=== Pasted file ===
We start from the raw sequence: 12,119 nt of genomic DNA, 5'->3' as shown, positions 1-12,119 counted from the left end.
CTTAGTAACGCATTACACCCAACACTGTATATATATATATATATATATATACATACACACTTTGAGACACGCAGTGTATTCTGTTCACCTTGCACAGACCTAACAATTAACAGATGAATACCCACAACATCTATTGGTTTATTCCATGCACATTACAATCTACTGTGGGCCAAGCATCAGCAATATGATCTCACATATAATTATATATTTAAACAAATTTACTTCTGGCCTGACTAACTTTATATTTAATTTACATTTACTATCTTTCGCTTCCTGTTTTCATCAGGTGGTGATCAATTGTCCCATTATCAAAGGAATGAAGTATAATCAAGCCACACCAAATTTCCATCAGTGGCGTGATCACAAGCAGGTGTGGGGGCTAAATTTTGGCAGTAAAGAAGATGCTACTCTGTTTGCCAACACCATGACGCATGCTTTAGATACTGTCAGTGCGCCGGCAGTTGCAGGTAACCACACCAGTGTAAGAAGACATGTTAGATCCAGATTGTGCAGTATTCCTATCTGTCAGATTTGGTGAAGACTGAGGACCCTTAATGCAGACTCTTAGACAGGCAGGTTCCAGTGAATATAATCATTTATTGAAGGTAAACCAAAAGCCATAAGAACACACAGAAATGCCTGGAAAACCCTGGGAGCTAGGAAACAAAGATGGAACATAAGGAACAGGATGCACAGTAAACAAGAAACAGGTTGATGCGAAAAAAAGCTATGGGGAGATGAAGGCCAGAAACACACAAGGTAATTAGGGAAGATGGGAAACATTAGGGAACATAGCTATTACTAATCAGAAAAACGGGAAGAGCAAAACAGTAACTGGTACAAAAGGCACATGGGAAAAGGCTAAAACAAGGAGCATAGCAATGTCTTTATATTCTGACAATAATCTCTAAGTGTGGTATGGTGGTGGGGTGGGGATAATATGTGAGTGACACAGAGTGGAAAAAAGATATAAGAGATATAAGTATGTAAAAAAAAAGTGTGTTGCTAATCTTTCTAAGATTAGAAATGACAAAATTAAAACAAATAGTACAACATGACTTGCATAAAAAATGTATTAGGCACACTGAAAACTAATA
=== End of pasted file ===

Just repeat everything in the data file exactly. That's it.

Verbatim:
We start from the raw sequence: 12,119 nt of genomic DNA, 5'->3' as shown, positions 1-12,119 counted from the left end.
CTTAGTAACGCATTACACCCAACACTGTATATATATATATATATATATATACATACACACTTTGAGACACGCAGTGTATTCTGTTCACCTTGCACAGACCTAACAATTAACAGATGAATACCCACAACATCTATTGGTTTATTCCATGCACATTACAATCTACTGTGGGCCAAGCATCAGCAATATGATCTCACATATAATTATATATTTAAACAAATTTACTTCTGGCCTGACTAACTTTATATTTAATTTACATTTACTATCTTTCGCTTCCTGTTTTCATCAGGTGGTGATCAATTGTCCCATTATCAAAGGAATGAAGTATAATCAAGCCACACCAAATTTCCATCAGTGGCGTGATCACAAGCAGGTGTGGGGGCTAAATTTTGGCAGTAAAGAAGATGCTACTCTGTTTGCCAACACCATGACGCATGCTTTAGATACTGTCAGTGCGCCGGCAGTTGCAGGTAACCACACCAGTGTAAGAAGACATGTTAGATCCAGATTGTGCAGTATTCCTATCTGTCAGATTTGGTGAAGACTGAGGACCCTTAATGCAGACTCTTAGACAGGCAGGTTCCAGTGAATATAATCATTTATTGAAGGTAAACCAAAAGCCATAAGAACACACAGAAATGCCTGGAAAACCCTGGGAGCTAGGAAACAAAGATGGAACATAAGGAACAGGATGCACAGTAAACAAGAAACAGGTTGATGCGAAAAAAAGCTATGGGGAGATGAAGGCCAGAAACACACAAGGTAATTAGGGAAGATGGGAAACATTAGGGAACATAGCTATTACTAATCAGAAAAACGGGAAGAGCAAAACAGTAACTGGTACAAAAGGCACATGGGAAAAGGCTAAAACAAGGAGCATAGCAATGTCTTTATATTCTGACAATAATCTCTAAGTGTGGTATGGTGGTGGGGTGGGGATAATATGTGAGTGACACAGAGTGGAAAAAAGATATAAGAGATATAAGTATGTAAAAAAAAAGTGTGTTGCTAATCTTTCTAAGATTAGAAATGACAAAATTAAAACAAATAGTACAACATGACTTGCATAAAAAATGTATTAGGCACACTGAAAACTAATA